Imagine that you've received a memory transplant. Could you keep the new memories separate from your own? This is one of the curious concepts behind Redwood, the feature-length film from artist/sculptor/painter Molly Lowe. The narrative includes time travel, meditations on a dark family history, and futuristic brain connecting to counteract dementia—and every character wears a handmade mask.
Pioneer Works, a Brooklyn-based a multidisciplinary arts nonprofit, commissioned the two-year project, hosted much of its filming, and now facilitates the exhibit. Three main set pieces are on display: a fantastic redwood stump projects out of the ceiling three stories above, a sandy hill forms an unmistakable single breast, a beachy slope rolls upwards and tumbles into bedding, glowing with moonlight. Also on display are the 50 handcrafted masks of clay and vacuum-formed plastic that Lowe designed and sculpted. They range in emotion, but keep identities purposefully ambiguous.
The story told in Redwood is deeply personal. Two women perform a futuristic memory transfer by hooking their heads together via glowing tubes and cords. One of the women represents Lowe, the other is her grandmother, staving off dementia. During this tubular exchange, memories are handed off—but which of these are her grandmother’s, and which are her own?
Real-life Lowe had a close relationship with her late grandmother, who couldn’t fully pursue her passion as a painter while caring for her children and an alcoholic husband. As she passed down her stories, she lived vicariously in Lowe’s future; simultaneously, Lowe found herself entranced with her grandmother’s past. “Even when I was talking with other people or going somewhere, her stories were constantly playing in my head,” she told The Creator’s Project.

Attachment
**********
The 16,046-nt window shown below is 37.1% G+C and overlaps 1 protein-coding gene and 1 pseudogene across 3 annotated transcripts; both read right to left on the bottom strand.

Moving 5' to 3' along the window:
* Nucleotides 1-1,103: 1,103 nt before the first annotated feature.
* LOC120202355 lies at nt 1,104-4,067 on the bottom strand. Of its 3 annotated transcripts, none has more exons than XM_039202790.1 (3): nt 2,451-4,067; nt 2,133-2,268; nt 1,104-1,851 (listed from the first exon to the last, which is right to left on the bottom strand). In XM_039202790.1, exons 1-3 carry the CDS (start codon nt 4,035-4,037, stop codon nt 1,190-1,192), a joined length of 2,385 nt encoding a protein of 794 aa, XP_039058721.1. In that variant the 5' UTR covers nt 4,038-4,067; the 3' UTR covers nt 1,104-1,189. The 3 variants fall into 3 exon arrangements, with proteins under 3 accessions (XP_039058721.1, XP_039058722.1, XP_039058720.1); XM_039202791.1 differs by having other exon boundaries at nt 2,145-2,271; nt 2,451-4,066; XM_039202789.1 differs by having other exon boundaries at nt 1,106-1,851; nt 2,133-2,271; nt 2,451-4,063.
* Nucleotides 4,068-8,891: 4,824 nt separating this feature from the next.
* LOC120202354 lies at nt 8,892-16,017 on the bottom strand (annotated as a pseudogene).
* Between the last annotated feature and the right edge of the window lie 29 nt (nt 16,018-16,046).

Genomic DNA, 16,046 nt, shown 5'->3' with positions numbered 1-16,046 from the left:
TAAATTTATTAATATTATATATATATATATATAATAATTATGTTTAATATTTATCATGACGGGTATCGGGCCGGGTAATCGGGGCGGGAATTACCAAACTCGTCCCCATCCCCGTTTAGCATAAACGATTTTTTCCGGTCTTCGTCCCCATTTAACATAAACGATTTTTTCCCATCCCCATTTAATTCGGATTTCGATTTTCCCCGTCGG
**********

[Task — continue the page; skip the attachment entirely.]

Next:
The film itself plays on repeat in a dark room at the exhibit’s center. It is dialogue-free; breathing, minimalist music, lapping waves and a single gunshot are the single-hour drama’s soundtrack.
As scenes overlap each other like memories melding—from a garden to a grave, a swing dance hall to a buzzing neon club—you get the feeling that a young Molly held these memories in tightly cupped hands, letting nothing slip through her fingers, not even the blurry bits. Every remembrance portrayed onscreen has that uncanny memory-like aura; you remember the feeling of it so clearly, but the visual details are hazier. To focus on the facial features of a person or the exact words they spoke would detract from the thrumming sensation of the memory itself. Without a script or fleshy faces, you’re pulled deeper into that warm blur.
Lowe further explained the masks’ intentional ambiguity. “The masks were an easier way for me to slide between characters,” she says. "My grandmother often confused a lot of family members with each other, so this was a way to unify them and blur them together… that’s how it felt, when she talked about them.”
Yet the actors are far from muted by the masks. Each character comes alive in tender hesitations, fearful recoiling, and nearly unsettling intimacy. In a closing scene, four artists are painting as a model stands in front of them on a sunny hillside. As a young woman runs up the hill to join them, she sees that the model is the older woman, who reaches out her arm to the new painter. Lowe later explained, “The old woman is dying… this is her wish, for fulfillment for herself and for the generation after her. You’re not just watching the class from outside anymore—you’re a student in the class.”
From frame to frame, Lowe’s rendering of her family’s story is both delirious and sincere, accessible and sacred. It’s more than a must-see; it’s a must-feel.
Redwood is showing at Pioneer Works through April 24th. For more information, click here.